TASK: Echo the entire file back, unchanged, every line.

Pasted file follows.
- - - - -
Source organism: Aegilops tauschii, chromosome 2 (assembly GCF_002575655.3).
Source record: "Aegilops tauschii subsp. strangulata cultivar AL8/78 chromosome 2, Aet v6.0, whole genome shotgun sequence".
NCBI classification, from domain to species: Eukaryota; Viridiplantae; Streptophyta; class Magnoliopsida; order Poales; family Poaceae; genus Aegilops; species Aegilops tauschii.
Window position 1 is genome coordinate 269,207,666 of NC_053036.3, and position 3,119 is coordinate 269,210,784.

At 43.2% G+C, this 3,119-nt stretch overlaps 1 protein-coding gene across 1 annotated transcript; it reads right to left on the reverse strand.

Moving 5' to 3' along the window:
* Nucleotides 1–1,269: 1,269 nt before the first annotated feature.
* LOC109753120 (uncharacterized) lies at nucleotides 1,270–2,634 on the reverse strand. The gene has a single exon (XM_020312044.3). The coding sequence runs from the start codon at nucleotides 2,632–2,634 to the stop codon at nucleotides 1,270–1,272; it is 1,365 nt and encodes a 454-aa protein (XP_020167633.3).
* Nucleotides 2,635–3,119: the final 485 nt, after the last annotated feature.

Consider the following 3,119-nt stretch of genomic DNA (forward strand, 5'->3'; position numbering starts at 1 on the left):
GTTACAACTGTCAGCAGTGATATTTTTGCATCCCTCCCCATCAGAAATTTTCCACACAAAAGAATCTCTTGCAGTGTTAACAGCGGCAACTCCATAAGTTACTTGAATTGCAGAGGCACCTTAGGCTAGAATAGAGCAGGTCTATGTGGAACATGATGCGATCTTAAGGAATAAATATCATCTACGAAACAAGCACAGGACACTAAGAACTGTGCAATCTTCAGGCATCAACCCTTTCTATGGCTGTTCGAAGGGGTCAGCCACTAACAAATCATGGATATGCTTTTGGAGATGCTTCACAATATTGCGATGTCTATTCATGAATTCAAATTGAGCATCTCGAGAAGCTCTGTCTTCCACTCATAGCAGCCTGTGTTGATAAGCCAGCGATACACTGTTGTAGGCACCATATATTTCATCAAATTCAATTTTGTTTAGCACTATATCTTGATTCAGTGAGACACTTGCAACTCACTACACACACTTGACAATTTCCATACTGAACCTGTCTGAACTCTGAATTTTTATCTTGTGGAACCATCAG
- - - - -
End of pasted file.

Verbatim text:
Source organism: Aegilops tauschii, chromosome 2 (assembly GCF_002575655.3).
Source record: "Aegilops tauschii subsp. strangulata cultivar AL8/78 chromosome 2, Aet v6.0, whole genome shotgun sequence".
NCBI classification, from domain to species: Eukaryota; Viridiplantae; Streptophyta; class Magnoliopsida; order Poales; family Poaceae; genus Aegilops; species Aegilops tauschii.
Window position 1 is genome coordinate 269,207,666 of NC_053036.3, and position 3,119 is coordinate 269,210,784.

At 43.2% G+C, this 3,119-nt stretch overlaps 1 protein-coding gene across 1 annotated transcript; it reads right to left on the reverse strand.

Moving 5' to 3' along the window:
* Nucleotides 1–1,269: 1,269 nt before the first annotated feature.
* LOC109753120 (uncharacterized) lies at nucleotides 1,270–2,634 on the reverse strand. The gene has a single exon (XM_020312044.3). The coding sequence runs from the start codon at nucleotides 2,632–2,634 to the stop codon at nucleotides 1,270–1,272; it is 1,365 nt and encodes a 454-aa protein (XP_020167633.3).
* Nucleotides 2,635–3,119: the final 485 nt, after the last annotated feature.

Consider the following 3,119-nt stretch of genomic DNA (forward strand, 5'->3'; position numbering starts at 1 on the left):
GTTACAACTGTCAGCAGTGATATTTTTGCATCCCTCCCCATCAGAAATTTTCCACACAAAAGAATCTCTTGCAGTGTTAACAGCGGCAACTCCATAAGTTACTTGAATTGCAGAGGCACCTTAGGCTAGAATAGAGCAGGTCTATGTGGAACATGATGCGATCTTAAGGAATAAATATCATCTACGAAACAAGCACAGGACACTAAGAACTGTGCAATCTTCAGGCATCAACCCTTTCTATGGCTGTTCGAAGGGGTCAGCCACTAACAAATCATGGATATGCTTTTGGAGATGCTTCACAATATTGCGATGTCTATTCATGAATTCAAATTGAGCATCTCGAGAAGCTCTGTCTTCCACTCATAGCAGCCTGTGTTGATAAGCCAGCGATACACTGTTGTAGGCACCATATATTTCATCAAATTCAATTTTGTTTAGCACTATATCTTGATTCAGTGAGACACTTGCAACTCACTACACACACTTGACAATTTCCATACTGAACCTGTCTGAACTCTGAATTTTTATCTTGTGGAACCATCAG